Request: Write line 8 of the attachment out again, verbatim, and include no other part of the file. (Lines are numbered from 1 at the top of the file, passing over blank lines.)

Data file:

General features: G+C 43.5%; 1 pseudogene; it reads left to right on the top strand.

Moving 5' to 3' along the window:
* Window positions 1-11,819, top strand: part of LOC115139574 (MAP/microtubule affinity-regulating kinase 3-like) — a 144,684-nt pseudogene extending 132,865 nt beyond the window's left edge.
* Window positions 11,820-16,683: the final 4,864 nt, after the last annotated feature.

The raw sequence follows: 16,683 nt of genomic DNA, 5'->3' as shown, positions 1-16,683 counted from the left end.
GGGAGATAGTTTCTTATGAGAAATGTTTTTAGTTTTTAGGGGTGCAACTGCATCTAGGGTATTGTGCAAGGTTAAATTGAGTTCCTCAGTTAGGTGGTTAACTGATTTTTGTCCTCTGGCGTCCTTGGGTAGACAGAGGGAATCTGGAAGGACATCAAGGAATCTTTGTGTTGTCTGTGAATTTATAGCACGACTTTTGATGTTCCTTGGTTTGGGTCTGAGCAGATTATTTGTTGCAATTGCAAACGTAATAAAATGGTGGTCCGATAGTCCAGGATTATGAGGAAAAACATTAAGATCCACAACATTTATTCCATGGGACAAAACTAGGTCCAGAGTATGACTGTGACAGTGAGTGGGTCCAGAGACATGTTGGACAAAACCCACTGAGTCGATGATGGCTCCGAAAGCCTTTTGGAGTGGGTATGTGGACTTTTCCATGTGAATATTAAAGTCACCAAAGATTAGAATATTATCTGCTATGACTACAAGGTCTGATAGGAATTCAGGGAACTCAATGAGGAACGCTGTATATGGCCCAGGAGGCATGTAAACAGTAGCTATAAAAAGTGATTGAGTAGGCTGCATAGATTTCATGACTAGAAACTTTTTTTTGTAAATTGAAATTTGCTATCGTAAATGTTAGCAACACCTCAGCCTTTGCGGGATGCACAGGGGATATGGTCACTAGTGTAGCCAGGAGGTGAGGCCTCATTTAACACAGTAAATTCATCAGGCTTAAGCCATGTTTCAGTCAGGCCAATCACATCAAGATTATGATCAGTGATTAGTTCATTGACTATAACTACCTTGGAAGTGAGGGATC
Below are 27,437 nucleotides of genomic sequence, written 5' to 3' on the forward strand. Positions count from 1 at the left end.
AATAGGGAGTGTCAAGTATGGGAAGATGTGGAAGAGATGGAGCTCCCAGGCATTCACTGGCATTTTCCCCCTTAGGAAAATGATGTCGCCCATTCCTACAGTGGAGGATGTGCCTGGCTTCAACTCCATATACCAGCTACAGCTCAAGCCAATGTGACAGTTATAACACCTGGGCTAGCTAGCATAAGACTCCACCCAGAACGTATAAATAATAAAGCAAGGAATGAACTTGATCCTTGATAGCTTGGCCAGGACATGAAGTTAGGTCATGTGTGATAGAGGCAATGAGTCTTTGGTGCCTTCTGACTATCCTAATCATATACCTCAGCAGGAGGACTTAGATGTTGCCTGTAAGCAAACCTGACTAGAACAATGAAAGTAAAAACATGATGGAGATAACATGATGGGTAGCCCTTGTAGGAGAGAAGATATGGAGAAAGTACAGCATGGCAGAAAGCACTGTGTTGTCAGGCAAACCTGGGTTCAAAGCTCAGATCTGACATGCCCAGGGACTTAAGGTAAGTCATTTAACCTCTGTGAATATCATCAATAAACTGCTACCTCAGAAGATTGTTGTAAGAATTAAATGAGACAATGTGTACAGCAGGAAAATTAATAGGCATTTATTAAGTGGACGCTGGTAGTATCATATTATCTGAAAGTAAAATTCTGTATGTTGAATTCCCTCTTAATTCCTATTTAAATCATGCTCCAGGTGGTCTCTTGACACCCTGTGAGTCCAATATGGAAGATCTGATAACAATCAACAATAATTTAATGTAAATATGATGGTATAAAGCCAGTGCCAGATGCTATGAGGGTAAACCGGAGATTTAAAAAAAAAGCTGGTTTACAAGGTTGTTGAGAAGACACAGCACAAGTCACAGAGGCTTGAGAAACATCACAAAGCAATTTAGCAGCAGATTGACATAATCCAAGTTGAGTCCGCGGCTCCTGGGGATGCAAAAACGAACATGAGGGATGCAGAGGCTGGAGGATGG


AATAGGGAGTGTCAAGTATGGGAAGATGTGGAAGAGATGGAGCTCCCAGGCATTCACTGGCATTTTCCCCCTTAGGAAAATGATGTCGCCCATTCCTACAGTGGAGGATGTGCCTGGCTTCAACTCCATATACCAGCTACAGCTCAAGCCAATGTGACAGTTATAACACCTGGGCTAGCTAGCATAAGACTCCACCCAGAACGTATAAATAATAAAGCAAGGAATGAACTTGATCCTTGATAGCTTGGCCAGGACATGAAGTTAGGTCATGTGTGATAGAGGCAATGAGTCTTTGGTGCCTTCTGACTATCCTAATCATATACCTCAGCAGGAGGACTTAGATGTTGCCTGTAAGCAAACCTGACTAGAACAATGAAAGTAAAAACATGATGGAGATAACATGATGGGTAGCCCTTGTAGGAGAGAAGATATGGAGAAAGTACAGCATGGCAGAAAGCACTGTGTTGTCAGGCAAACCTGGGTTCAAAGCTCAGATCTGACATGCCCAGGGACTTAAGGTAAGTCATTTAACCTCTGTGAATATCATCAATAAACTGCTACCTCAGAAGATTGTTGTAAGAATTAAATGAGACAATGTGTACAGCAGGAAAATTAATAGGCATTTATTAAGTGGACGCTGGTAGTATCATATTATCTGAAAGTAAAATTCTGTATGTTGAATTCCCTCTTAATTCCTATTTAAATCATGCTCCAGGTGGTCTCTTGACACCCTGTGAGTCCAATATGGAAGATCTGATAACAATCAACAATAATTTAATGTAAATATGATGGTATAAAGCCAGTGCCAGATGCTATGAGGGTAAACCGGAGATTTAAAAAAAAAGCTGGTTTACAAGGTTGTTGAGAAGACACAGCACAAGTCACAGAGGCTTGAGAAACATCACAAAGCAATTTAGCAGCAGATTGACATAATCCAAGTTGAGTCCGCGGCTCCTGGGGATGCAAAAACGAACATGAGGGATGCAGAGGCTGGAGGATGG